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Forgetfulness: It's Not Always What You Think

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Diagnosis

People who are worried about memory problems should see their doctor. If the doctor believes that the problem is serious, then a thorough physical, neurological, and psychiatric evaluation may be recommended. A complete medical examination for memory loss may include gathering information about the person's medical history, including use of prescription and over the counter medicines, diet, past medical problems, and general health. Because a correct diagnosis depends on recalling these details accurately, the doctor also may ask a family member for information about the person.

Tests of blood and urine may be done to help the doctor find any problems. There are also tests of mental abilities (tests of memory, problem solving, counting, and language). A brain CT scan may assist the doctor in ruling out a curable disorder. A scan also may show signs of normal age related changes in the brain. It may be necessary to have another scan at a later date to see if there have been further changes in the brain.

Alzheimer's disease and multi infarct dementia can exist together, making it hard for the doctor to diagnose either one specifically. Scientists once thought that multi infarct dementia and other types of vascular dementia caused most cases of irreversible mental impairment. They now believe that most older people with irreversible dementia have Alzheimer's disease.

Treatment

Even if the doctor diagnoses an irreversible form of dementia, much still can be done to treat the patient and help the family cope. A person with dementia should be under a doctor's care, and may see a neurologist, psychiatrist, family doctor, internist, or geriatrician. The doctor can treat the patient's physical and behavioral problems and answer the many questions that the person or family may have.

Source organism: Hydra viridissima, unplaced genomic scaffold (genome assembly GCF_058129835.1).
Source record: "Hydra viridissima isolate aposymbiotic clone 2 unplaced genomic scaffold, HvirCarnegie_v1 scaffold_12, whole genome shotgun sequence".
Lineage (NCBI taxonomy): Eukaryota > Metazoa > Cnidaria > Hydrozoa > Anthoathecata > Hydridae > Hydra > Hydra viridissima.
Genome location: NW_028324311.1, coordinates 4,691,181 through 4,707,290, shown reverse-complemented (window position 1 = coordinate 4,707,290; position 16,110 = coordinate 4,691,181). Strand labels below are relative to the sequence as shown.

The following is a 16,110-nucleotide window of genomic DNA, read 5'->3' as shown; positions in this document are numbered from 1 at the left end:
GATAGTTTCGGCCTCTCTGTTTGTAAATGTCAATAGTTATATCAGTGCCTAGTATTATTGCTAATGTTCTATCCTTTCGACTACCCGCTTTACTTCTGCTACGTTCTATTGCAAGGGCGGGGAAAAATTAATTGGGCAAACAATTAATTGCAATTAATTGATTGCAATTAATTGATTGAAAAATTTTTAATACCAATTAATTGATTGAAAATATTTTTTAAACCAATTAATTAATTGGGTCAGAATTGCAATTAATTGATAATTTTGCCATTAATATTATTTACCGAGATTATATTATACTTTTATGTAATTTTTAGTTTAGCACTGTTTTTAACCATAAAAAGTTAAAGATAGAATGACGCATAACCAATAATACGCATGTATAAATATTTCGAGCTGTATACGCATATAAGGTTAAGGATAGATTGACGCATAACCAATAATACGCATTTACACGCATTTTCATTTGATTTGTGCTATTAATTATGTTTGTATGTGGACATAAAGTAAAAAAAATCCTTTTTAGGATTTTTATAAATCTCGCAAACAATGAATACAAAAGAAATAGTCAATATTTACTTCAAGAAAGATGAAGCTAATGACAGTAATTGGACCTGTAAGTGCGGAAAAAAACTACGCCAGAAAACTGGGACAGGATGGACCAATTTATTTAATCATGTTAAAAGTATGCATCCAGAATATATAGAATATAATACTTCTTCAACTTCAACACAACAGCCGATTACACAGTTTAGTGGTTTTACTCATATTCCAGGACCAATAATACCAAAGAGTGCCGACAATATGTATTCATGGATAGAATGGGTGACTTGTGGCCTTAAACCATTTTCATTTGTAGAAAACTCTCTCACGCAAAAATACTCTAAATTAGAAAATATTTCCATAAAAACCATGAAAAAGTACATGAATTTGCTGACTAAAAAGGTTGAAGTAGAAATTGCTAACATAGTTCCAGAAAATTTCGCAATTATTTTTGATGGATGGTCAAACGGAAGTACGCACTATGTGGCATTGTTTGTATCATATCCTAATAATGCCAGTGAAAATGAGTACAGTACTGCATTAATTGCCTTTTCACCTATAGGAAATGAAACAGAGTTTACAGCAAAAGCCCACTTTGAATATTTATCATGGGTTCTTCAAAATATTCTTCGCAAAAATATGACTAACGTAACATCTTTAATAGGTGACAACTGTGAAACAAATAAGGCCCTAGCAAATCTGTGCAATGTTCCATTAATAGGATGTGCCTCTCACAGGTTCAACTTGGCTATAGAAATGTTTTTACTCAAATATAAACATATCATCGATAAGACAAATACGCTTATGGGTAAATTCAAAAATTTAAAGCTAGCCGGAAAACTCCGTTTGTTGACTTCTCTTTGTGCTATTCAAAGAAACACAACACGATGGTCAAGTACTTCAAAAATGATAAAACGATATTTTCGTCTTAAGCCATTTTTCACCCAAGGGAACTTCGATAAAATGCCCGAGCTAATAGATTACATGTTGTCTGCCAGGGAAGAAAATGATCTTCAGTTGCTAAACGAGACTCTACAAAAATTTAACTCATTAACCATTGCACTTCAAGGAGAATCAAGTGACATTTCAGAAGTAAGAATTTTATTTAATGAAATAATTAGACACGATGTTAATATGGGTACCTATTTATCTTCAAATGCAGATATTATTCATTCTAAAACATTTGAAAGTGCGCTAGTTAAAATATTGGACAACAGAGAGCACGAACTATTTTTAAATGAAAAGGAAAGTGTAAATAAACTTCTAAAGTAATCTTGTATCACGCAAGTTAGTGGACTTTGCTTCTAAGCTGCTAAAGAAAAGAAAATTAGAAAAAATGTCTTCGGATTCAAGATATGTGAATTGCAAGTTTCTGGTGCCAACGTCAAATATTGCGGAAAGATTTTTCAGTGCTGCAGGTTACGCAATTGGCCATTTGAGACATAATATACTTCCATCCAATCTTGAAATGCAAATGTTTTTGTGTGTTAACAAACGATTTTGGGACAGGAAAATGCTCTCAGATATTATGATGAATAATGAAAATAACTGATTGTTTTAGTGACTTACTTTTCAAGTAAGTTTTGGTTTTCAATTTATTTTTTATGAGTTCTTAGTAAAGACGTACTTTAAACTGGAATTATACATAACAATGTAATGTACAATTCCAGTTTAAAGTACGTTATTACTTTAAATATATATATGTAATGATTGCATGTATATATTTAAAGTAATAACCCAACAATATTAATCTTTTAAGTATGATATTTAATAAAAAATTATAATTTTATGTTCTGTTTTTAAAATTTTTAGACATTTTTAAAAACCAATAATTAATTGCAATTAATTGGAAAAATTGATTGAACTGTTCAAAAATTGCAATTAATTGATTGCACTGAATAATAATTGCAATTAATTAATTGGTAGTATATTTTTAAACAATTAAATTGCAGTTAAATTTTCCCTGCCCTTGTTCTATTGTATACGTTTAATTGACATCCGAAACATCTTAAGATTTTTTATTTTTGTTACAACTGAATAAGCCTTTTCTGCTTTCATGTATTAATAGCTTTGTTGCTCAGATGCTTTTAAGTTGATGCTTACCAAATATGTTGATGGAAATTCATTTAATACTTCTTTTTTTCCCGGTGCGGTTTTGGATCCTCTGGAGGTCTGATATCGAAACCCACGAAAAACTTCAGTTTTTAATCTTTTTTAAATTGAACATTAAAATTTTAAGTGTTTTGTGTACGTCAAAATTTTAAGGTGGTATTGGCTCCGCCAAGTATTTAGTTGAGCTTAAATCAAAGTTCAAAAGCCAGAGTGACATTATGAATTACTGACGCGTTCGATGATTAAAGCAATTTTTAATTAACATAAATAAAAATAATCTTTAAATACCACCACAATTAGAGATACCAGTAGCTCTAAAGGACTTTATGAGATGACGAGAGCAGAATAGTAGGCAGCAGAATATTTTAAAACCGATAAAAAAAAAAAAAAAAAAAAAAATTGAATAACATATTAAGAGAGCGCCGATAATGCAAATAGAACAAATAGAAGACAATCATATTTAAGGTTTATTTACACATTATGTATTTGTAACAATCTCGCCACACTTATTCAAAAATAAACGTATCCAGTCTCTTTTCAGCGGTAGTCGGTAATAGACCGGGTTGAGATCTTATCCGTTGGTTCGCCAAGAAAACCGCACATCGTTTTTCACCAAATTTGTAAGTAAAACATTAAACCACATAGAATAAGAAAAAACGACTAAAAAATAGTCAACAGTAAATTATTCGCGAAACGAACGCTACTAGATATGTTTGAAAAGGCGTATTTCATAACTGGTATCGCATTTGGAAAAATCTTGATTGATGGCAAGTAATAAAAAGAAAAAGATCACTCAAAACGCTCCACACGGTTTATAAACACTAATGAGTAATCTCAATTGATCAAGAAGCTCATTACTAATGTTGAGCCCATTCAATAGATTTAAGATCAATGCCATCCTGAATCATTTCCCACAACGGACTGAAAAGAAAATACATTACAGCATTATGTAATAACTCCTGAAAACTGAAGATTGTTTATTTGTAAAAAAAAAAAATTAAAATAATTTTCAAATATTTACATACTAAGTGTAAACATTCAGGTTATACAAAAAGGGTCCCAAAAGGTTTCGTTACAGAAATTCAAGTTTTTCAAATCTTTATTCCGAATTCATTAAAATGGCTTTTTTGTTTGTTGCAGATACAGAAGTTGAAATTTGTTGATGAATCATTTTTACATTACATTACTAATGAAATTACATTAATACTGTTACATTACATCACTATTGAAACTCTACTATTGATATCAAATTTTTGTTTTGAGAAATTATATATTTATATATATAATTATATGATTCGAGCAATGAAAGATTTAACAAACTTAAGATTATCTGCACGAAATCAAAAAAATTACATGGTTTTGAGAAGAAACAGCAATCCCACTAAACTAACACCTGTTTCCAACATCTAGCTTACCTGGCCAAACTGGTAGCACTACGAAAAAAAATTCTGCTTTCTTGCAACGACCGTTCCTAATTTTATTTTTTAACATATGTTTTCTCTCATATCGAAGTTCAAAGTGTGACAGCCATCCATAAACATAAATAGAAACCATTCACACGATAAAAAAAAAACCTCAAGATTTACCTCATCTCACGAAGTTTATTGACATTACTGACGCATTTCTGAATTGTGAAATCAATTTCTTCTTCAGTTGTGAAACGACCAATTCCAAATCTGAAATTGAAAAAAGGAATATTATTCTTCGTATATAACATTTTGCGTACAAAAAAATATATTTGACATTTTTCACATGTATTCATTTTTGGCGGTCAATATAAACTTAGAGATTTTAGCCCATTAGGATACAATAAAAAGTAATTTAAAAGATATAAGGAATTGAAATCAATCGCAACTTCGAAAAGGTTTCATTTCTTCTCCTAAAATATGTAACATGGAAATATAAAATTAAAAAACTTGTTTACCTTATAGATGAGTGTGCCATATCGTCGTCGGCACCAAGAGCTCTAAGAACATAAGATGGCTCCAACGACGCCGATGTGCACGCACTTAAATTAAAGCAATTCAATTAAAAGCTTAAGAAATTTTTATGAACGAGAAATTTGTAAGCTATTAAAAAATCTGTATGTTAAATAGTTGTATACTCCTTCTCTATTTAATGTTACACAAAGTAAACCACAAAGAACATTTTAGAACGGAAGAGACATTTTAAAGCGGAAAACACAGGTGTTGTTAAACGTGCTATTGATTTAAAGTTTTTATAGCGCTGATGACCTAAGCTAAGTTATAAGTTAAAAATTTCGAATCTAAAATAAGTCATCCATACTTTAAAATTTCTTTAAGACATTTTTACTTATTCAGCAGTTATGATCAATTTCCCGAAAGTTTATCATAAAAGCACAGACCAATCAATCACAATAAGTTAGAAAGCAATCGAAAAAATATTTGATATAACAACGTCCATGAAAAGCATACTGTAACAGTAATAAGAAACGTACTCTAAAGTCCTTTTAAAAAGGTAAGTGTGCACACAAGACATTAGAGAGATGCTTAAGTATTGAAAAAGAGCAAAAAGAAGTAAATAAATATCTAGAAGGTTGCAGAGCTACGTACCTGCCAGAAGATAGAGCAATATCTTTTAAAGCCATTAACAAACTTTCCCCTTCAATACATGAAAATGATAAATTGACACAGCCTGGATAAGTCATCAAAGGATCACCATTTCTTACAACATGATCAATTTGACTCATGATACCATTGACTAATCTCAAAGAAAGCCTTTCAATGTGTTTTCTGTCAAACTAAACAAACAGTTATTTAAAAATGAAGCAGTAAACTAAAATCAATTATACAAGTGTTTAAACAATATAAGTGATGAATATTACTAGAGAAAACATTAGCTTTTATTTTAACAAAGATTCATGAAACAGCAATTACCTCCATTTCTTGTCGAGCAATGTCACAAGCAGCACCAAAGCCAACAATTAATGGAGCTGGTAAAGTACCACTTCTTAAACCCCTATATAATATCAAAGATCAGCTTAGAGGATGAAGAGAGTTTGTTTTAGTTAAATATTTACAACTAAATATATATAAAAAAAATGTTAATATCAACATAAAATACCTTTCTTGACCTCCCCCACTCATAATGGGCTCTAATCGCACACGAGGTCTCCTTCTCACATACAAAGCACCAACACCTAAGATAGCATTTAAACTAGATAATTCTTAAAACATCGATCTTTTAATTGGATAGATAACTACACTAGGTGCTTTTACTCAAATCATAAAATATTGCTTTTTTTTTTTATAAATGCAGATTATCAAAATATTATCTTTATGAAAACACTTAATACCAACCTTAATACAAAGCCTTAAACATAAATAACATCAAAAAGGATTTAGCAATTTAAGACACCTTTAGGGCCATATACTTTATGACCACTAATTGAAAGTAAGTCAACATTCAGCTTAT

For some people in the early and middle stages of Alzheimer's disease, the drugs tacrine (Cognex), donepezil (Aricept), rivastigmine (Exelon), and galantamine (Razadyne, formerly known as Reminyl) are prescribed to possibly delay the worsening of some of the disease's symptoms. Another drug, memantine (Namenda), has been approved for treatment of moderate to severe AD. Doctors believe it is very important for people with multi infarct dementia to try to prevent further strokes by controlling high blood pressure, monitoring and treating high blood cholesterol and diabetes, and not smoking.

Many people with dementia need no medication for behavioral problems. But for some people, doctors may prescribe medications to reduce agitation, anxiety, depression, or sleeping problems. These troublesome behaviors are common in people with dementia. Careful use of doctor prescribed drugs may make some people with dementia more comfortable and make caring for them easier.

A healthy diet is important. Although no special diets or nutritional supplements have been found to prevent or reverse Alzheimer's disease or multi infarct dementia, a balanced diet helps maintain overall good health. In cases of multi infarct dementia, improving the diet may play a role in preventing more strokes.

Family members and friends can assist people with dementia in continuing their daily routines, physical activities, and social contacts. People with dementia should be kept up-to-date about the details of their lives, such as the time of day, where they live, and what is happening at home or in the world. Memory aids may help in the day to day living of patients in the earlier stages of dementia. Some families find that a big calendar, a list of daily plans, notes about simple safety measures, and written directions describing how to use common household items are very useful aids.

WebMD Public Information from the U.S. National Institutes of Health

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